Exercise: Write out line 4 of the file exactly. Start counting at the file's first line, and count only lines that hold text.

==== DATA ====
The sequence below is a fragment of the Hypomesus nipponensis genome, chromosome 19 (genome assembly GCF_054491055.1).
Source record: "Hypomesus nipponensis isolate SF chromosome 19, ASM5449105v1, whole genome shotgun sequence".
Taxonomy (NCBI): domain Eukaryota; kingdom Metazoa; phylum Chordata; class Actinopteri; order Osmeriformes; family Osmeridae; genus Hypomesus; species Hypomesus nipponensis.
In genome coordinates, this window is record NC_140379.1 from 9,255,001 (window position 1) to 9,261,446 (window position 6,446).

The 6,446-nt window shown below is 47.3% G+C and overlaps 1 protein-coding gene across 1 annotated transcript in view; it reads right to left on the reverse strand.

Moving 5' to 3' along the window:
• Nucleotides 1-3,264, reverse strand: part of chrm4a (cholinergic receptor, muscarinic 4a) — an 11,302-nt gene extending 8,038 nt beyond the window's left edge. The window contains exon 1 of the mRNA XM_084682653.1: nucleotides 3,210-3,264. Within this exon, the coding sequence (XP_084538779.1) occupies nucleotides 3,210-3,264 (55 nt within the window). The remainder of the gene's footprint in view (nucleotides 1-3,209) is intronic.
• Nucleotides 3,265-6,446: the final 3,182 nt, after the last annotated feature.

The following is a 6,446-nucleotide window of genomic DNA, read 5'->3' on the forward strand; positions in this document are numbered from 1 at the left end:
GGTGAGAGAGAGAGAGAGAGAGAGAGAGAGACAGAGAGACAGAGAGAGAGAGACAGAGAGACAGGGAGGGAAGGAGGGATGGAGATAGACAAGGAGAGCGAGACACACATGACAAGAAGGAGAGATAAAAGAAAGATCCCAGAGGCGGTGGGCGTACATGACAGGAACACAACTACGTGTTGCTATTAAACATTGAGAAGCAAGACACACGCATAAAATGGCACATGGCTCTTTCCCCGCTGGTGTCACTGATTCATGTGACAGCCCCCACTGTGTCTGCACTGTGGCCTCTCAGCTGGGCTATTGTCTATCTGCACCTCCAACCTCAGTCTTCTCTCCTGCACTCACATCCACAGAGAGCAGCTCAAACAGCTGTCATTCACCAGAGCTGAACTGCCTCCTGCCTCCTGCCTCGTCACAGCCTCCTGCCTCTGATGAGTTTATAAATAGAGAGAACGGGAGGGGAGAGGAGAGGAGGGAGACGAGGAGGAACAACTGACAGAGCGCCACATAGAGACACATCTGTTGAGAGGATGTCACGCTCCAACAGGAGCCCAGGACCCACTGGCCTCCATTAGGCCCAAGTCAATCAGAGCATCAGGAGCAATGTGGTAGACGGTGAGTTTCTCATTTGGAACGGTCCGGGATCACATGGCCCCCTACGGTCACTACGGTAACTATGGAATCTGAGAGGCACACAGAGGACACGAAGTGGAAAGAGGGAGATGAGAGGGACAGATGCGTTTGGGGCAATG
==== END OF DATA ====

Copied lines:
In genome coordinates, this window is record NC_140379.1 from 9,255,001 (window position 1) to 9,261,446 (window position 6,446).